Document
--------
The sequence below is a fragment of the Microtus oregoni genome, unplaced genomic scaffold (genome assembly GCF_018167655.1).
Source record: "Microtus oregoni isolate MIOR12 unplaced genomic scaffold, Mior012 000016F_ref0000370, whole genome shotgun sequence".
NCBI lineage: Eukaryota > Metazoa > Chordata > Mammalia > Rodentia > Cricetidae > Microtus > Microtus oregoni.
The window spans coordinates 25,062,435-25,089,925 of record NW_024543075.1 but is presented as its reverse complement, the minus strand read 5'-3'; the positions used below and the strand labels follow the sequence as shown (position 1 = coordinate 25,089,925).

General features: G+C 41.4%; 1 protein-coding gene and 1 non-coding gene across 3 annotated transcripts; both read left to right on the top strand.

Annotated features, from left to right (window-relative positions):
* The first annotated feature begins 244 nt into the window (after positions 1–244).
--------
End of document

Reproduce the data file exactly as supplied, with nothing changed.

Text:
The sequence below is a fragment of the Microtus oregoni genome, unplaced genomic scaffold (genome assembly GCF_018167655.1).
Source record: "Microtus oregoni isolate MIOR12 unplaced genomic scaffold, Mior012 000016F_ref0000370, whole genome shotgun sequence".
NCBI lineage: Eukaryota > Metazoa > Chordata > Mammalia > Rodentia > Cricetidae > Microtus > Microtus oregoni.
The window spans coordinates 25,062,435-25,089,925 of record NW_024543075.1 but is presented as its reverse complement, the minus strand read 5'-3'; the positions used below and the strand labels follow the sequence as shown (position 1 = coordinate 25,089,925).

General features: G+C 41.4%; 1 protein-coding gene and 1 non-coding gene across 3 annotated transcripts; both read left to right on the top strand.

Annotated features, from left to right (window-relative positions):
* The first annotated feature begins 244 nt into the window (after positions 1–244).